Bari was an opinion editor at the Wall Street Journal and the New York Times before leaving to create her own op-ed page on Substack, “Common Sense.” She’s also the author of How to Fight Anti-Semitism, and for some reason one of the most reviled figures on Left Twitter, despite being one of the most gifted editors of her generation. We talk groomers and culture war desperation and the amnesia of recent triumphs.

This was a joint podcast, and you’ll be able to hear a somewhat longer version of the discussion next week on Bari’s pod, “Honestly.” You can listen to our version right away in the audio player embedded above, or right below it you can click “Listen in podcast app,” which will connect you to the Dishcast feed. For two clips — on wokeness enabling the far right, and on the agonizing choice when it comes to gender theory in schools — head over to our YouTube page.

New transcript just dropped: my conversation with John McWhorter, which is still our most downloaded episode on the Dishcast. We get into his latest book, Woke Racism, and how the successor ideology hurts black kids:

First up in Dishcast feedback this week, a “brief note of appreciation from a longtime reader and subscriber”:

I’ve been following the Dish since the inception of the blogosphere, and your Substack is a welcome addition to my intellectual life, especially the podcasts, which seem to get better and better. The last two — with Nicholas Christakis and Jonathan Haidt — have been especially wonderful. (I’ve also benefited considerably from Johann Hari’s excellent new book, which has largely taken me off social media). There are episodes that have annoyed me (e.g. the one with Anne Applebaum), but I listen because I don’t want to be part of an echo chamber.

Speaking of the Haidt pod, a listener dug up a gem from my favorite philosopher:

I appreciated the episode and Haidt’s recent piece in the Atlantic that invokes the Tower of Babel. The essay you mentioned by Oakeshott on Babel was not, as you worried, easily found, but it’s nonetheless attached:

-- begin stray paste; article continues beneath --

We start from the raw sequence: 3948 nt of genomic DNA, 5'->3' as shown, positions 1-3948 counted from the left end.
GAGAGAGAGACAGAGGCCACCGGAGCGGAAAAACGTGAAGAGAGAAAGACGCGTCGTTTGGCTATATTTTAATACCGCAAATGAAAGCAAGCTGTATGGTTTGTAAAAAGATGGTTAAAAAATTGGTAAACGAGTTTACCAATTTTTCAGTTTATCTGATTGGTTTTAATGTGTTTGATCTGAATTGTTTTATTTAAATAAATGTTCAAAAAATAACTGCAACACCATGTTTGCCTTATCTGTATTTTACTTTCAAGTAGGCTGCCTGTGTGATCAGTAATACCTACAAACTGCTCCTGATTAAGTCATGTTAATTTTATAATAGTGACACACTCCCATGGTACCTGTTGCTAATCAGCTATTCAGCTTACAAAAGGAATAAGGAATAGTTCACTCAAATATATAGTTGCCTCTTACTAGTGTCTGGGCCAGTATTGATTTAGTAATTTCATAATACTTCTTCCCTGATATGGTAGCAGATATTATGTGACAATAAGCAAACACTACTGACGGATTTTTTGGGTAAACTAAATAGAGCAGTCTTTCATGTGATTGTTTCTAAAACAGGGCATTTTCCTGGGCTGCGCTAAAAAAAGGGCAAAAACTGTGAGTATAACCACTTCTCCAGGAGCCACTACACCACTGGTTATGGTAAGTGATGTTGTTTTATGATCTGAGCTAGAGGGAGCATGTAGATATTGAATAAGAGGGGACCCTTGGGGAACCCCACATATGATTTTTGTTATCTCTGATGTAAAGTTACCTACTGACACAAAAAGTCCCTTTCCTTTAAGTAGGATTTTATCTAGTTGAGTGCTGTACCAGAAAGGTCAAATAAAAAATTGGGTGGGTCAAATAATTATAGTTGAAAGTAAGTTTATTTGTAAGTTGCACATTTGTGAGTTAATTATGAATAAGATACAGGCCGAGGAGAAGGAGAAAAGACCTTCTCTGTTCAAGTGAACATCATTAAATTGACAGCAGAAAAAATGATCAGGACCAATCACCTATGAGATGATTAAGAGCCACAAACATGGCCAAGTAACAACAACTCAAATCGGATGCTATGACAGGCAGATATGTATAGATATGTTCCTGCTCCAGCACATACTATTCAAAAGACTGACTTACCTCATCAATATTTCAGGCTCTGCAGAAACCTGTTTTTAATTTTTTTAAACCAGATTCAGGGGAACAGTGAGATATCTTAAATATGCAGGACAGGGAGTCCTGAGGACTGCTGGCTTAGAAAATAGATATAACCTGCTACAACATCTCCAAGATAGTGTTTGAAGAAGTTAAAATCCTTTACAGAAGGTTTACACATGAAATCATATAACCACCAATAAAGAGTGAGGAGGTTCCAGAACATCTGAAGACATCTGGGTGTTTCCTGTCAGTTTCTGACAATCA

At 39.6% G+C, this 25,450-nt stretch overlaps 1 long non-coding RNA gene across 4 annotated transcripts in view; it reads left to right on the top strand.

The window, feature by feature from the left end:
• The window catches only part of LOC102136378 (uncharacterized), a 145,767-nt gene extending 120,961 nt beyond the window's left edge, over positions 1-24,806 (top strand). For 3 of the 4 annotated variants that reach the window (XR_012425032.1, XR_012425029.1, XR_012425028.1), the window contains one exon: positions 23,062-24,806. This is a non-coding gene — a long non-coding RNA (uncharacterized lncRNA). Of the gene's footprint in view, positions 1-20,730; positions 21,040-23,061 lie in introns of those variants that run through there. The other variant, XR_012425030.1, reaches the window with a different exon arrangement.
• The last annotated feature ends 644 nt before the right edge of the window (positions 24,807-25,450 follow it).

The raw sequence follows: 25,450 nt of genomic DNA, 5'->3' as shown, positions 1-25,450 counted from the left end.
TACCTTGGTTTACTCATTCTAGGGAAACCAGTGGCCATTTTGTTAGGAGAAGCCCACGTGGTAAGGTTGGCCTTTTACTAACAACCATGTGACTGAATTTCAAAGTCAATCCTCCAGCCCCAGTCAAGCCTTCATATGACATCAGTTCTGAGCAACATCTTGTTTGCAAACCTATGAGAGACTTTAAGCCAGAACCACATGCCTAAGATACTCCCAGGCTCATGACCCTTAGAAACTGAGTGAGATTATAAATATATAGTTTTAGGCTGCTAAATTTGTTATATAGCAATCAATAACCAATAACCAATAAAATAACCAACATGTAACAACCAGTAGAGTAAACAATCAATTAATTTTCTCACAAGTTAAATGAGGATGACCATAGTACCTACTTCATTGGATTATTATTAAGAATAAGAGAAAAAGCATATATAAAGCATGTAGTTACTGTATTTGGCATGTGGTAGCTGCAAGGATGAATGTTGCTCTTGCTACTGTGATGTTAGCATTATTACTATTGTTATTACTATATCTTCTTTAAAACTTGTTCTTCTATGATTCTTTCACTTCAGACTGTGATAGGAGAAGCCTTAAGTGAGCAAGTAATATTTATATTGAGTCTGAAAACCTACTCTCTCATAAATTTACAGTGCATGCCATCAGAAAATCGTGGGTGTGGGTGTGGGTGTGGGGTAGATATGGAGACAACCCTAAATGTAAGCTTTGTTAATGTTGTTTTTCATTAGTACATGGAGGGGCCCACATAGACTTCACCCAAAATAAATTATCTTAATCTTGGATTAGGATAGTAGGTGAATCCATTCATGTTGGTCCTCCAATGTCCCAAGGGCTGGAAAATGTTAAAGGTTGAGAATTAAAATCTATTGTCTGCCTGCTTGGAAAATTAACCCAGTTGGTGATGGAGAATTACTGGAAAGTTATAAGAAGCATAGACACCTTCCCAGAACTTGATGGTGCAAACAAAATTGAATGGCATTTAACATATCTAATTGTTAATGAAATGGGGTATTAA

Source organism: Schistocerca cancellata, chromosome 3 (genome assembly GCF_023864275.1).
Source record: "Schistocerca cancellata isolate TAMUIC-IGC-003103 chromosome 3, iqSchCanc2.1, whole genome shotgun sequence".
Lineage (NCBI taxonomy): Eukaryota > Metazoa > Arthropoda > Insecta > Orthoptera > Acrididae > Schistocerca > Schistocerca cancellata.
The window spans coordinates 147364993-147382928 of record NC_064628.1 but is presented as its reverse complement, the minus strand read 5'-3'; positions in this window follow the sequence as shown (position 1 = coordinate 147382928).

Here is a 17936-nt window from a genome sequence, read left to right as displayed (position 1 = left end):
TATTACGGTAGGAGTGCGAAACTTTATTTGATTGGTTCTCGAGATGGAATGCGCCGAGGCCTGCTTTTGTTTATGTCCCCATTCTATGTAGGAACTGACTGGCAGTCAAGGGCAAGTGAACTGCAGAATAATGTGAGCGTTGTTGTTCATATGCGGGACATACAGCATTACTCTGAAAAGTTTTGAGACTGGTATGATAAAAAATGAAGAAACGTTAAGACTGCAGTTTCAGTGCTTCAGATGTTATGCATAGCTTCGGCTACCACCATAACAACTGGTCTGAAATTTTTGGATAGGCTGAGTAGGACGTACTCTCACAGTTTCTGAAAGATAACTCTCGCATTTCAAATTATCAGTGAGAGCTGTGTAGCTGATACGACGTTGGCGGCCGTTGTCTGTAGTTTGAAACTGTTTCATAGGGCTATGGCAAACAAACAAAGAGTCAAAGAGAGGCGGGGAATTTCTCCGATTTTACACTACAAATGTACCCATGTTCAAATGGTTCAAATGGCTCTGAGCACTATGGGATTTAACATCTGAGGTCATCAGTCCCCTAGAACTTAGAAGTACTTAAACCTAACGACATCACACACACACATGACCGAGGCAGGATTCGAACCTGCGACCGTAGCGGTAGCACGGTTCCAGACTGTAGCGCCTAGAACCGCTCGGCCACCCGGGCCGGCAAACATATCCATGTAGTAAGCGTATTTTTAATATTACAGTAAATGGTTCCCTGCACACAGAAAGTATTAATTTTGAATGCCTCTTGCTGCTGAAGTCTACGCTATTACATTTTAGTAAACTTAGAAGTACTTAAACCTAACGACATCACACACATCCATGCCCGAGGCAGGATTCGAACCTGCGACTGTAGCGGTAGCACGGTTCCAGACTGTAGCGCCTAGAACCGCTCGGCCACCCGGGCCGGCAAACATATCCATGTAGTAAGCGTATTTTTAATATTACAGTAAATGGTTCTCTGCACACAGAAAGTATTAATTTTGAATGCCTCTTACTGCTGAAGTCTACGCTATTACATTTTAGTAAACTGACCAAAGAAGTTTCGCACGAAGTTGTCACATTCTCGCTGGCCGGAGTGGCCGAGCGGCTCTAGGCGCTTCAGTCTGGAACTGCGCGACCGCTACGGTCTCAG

The Haidt episode “sparked many new thoughts” from this listener:

The word “proportion” was mentioned in passing, but I think that word is crucial to understanding the real dysfunction wrought by social media. We have lost all sense of proportion in this post-Babel world. Whether it’s the trans debate — a conversation that really only affects one percent of the population — or CRT in schools, it’s difficult to talk about these heated culture-war topics while holding them in proportion to the real problems facing our society.

The power (or fear) of going viral on Twitter makes proportion impossible, which is one of the reasons why journalism is in such a bad place. Because nuance and context are hard, journalists and media figures — particularly cable news anchors — appear to be simply unequipped to deliver information in a way that holds these things in balance.

Consider the Hunter laptop story. Why was this story “buried” by the media? Was it a conspiracy in which corporate elite journalists just didn’t want Hunter Biden to look bad? Or, more likely, do they intuitively understand that in the post-Babel world, they don’t have the skills and tools to talk about this story, which may not have been the biggest of deals but also didn’t look great in the lead up to a pivotal election? They didn’t want “But her emails” 2.0 — another viral story that had no sense of proportion. Most people couldn’t even tell you what, exactly, was corrupt about Clinton’s emails; they just knew they existed because that’s all anyone talked about, and since it was all anyone was talking about, it must be bad, bad, bad!

The media simply doesn’t know how to function from a place of nuance; it can’t communicate information in a way that holds that information in proportion to its relevance, context, and importance. Is this the

1 hr 13 min